Peace Be With You
Written by Marc Tumeinski, Assistant Professor of Theology and Program Director of Graduate Theology at Anna Maria College

One of the profound gifts of the Mass, and one that I have especially missed during this pandemic, is the rite of peace. “Peace I leave you, my peace I give you. The peace of the Lord be with you always. And with your spirit. Let us offer each other the sign of peace.” After praying together the Our Father, we ask the Lord for peace and, trusting in the Lord’s gift, we confidently exchange a sign of this peace with our sisters and brothers in Christ. I find great comfort in this rite, and also a powerful call. It is not a time for simply greeting people who happen to be in the pews around us, but instead we are earnestly reminding ourselves that we are brought together, by our shared baptism, as a family united in love. Furthermore, the rite is also a plea for peace within the whole human family. What could be more beautiful? This rite is truly a solemn moment in the Mass.

We so desperately need this gift and this reassurance. When I listen to the familiar words of the rite, I am reminded that the peace of Christ is much more than simply nice feelings or a vague sense that everything is OK. Peace means that we have good relationships: with God, with ourselves, with other people, and even with all of God’s creation. Having good relationships requires time, dedication, trust, willingness to forgive, and hard work.

Many of us, including myself, are especially hungry for true peace and good relationships at this moment: in the last few months, we have been shaken by illness and COVID-related deaths, disruptions caused by the pandemic, a recent public killing and widespread social unrest. Death and violence have torn at many of our relationships and our communities. I need God’s help–we need God’s help–to once again begin to rebuild peace and our relationships with God, self, others and creation. Where better to seek and receive this help than at Mass?

Even more than a necessary reminder, I believe that the beautiful rite of peace can help me to develop the habit of recognizing that peace is a gift from God, and to embrace that gift by sharing it with others. I hope that this can become a habit, which requires working at it each day.

During the Mass, we sing that it is the Lamb of God who grants us peace. At times, I find myself singing these words without paying a lot of attention, but then I am awakened by that final verse: “Lamb of God, you take away the sins of the world, grant us peace.” This prayer brings me great consolation. The One who loved all of creation into existence offers to each one of us the gift of peace. “Blessed are the peacemakers, for they will be called children of God” (Mt 5:9). As I go about my daily life, how can I cultivate this habit of asking the Lord for peace? What can help me to remember the gift of the Eucharist that I receive at Mass?

As Christians, when we face disorder and violence, we know in our hearts and minds that we are not alone. We have received the gift of peace from the Lord, and we are part of a community that is striving to practice peace. The Church is called to be a community of peacemakers, and how much the world needs this community right now. At times, this belief may strike us or others as naïve. Do I really believe that peace can be put into practice: beginning with prayer, the Eucharist, the rite of peace? Is the Church truly a primary instrument of peace in this stressed world? Am I ready to trust that God gives me peace when I ask? And yet … the rite of peace goes on. We hear those words, we exchange a sign of peace, we join in the supper of the Lamb, and we are sent out into the world. Yes, I do believe that we can be peacemakers.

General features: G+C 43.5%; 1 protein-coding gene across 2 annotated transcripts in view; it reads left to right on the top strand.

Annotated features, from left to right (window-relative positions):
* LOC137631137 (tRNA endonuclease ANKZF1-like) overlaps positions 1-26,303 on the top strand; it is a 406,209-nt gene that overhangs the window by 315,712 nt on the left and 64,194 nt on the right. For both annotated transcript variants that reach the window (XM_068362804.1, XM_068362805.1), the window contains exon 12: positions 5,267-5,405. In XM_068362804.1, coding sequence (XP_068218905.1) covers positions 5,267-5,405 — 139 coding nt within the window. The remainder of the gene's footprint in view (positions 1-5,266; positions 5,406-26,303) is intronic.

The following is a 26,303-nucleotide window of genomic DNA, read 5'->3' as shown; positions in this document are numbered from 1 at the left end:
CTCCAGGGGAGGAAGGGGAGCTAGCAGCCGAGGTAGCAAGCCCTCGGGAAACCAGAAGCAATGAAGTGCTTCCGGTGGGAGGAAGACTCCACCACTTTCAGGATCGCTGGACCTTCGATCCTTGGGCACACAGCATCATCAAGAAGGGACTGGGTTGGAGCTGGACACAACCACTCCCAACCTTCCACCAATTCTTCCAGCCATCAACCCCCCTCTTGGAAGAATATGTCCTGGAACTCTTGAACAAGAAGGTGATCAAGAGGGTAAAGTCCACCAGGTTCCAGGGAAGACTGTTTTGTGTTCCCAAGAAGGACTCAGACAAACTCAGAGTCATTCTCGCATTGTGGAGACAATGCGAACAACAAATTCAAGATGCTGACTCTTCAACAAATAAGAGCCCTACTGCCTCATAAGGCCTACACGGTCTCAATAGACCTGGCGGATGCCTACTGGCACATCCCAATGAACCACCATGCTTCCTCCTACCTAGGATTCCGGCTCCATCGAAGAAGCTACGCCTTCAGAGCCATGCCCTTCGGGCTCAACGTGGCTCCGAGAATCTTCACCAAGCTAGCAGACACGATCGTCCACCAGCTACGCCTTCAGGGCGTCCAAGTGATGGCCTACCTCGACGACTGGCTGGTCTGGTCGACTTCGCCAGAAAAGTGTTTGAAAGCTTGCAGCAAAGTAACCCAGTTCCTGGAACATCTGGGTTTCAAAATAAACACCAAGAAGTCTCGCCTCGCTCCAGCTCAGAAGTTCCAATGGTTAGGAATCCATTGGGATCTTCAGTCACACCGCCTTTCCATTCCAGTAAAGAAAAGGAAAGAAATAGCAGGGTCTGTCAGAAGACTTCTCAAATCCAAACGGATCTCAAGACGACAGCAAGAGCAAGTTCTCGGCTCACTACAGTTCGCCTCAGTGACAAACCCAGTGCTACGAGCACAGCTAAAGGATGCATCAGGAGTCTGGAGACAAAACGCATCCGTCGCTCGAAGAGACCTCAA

Pope Francis reminded the Church that unity prevails over conflict. How will I let this truth change the way I live? The US Bishops taught that “we can be more than we are.” With everything going on around us in the world today, what can help us to put that vision into practice? “We can be more than we are–these words are taken from a Bishops’ document entitled ‘Confronting a Culture of Violence.’ The Bishops encouraged Catholics and all people of good will to remember that “we can turn away from violence; we can build communities of greater peace.”

To put this belief into practice, the US Bishops recommended the following:

* Pray for peace in our hearts and our world. I would add that this includes praying for peace in our College and in our local communities.

* Listen to others, particularly those who are victims of violence and those who live in fear.

* Examine our attitudes and actions. Are these consistent with the call to be more than we are, and to be peacemakers?

* Confront violence in all its forms.

* Hold institutions accountable for their actions.

* Build up peace with renewed commitment and creativity.

* Call on others to join the work of peacebuilding.

These attitudes and actions are consistent with the mission and values of Anna Maria. As we try to live up to these together, we can indeed become more than we are. “Peace I leave you, my peace I give you. The peace of the Lord be with you always. And with your spirit. Let us offer each other the sign of peace.”